Singer Betty Davis, ‘Queen Of Funk,’ Has Died At 77
Betty Davis, the legendary artist often referred to as the queen of funk, has died at age 77. News was confirmed to Rolling Stone by Davis’ close friend Danielle Maggio, an ethnomusicologist whose work focused on Betty’s music and life. The Allegheny County communications director Amie Downs said Davis died of natural causes.
Born in North Carolina, Davis moved to New York City at 16 to go to fashion school, which spawned a modelling career also highlighted by her appearances in spreads for magazines like Glamour and Seventeen. After marrying jazz pioneer Miles Davis in 1968, Betty went on to record three solo albums: her 1973 self-titled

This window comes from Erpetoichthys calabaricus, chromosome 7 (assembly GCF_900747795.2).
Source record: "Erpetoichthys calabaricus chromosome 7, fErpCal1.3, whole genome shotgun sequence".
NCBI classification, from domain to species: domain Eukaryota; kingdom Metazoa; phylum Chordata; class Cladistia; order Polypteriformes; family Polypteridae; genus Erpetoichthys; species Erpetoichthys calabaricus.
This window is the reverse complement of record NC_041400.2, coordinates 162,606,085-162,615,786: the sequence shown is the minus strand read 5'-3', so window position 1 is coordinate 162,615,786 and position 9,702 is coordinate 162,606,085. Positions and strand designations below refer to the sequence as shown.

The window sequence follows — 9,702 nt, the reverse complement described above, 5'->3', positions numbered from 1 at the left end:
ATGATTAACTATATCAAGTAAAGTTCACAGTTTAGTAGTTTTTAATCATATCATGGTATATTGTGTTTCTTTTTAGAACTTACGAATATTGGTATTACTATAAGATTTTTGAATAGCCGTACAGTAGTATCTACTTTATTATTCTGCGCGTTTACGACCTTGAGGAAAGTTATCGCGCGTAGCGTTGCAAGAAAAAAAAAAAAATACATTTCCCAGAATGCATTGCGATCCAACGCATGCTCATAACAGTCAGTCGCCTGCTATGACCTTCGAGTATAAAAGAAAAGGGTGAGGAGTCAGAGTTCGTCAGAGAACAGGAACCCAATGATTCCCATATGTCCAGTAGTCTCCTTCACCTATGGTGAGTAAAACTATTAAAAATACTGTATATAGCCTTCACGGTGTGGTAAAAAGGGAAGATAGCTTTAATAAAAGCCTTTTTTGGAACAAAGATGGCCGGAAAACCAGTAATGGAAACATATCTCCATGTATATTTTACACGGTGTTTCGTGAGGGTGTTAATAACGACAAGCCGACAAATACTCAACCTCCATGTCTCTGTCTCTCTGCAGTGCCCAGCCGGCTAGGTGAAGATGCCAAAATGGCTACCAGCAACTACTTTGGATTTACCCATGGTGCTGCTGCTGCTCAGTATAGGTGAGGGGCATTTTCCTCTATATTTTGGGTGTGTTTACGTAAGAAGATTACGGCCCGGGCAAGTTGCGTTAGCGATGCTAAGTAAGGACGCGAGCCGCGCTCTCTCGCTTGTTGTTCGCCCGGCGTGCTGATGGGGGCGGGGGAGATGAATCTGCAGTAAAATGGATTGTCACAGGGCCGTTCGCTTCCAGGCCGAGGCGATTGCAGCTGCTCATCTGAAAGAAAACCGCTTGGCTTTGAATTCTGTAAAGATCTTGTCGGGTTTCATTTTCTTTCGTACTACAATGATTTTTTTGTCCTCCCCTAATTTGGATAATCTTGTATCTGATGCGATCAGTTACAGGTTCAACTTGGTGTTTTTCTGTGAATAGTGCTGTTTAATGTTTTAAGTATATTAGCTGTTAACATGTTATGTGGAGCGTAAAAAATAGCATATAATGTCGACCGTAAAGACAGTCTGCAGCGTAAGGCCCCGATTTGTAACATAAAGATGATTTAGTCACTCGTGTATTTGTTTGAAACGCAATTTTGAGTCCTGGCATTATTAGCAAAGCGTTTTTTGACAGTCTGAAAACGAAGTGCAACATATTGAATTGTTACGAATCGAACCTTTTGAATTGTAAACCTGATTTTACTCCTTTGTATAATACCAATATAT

debut, 1974’s They Say I’m Different, and 1975’s Nasty Gal. She scored two singles on the Billboard R&B Singles chart, with the No. 66 single “If I’m in Luck I Might Get Picked Up” and 1975’s “Shut Off the Lights, which peaked at No. 97. Betty and Miles Davis divorced after a year of marriage due, which she attributed to his violent, jealous temper. Speaking to
the New York Times in 2018 about her too-brief career, Betty said, When I was told that it was over, I just accepted it. And nobody else was knocking at my door. She went on to say her father’s death changed her priorities. I went to another level, Davis explained. It was no longer about the music or anything, it was about me losing a part of myself. It was devastating.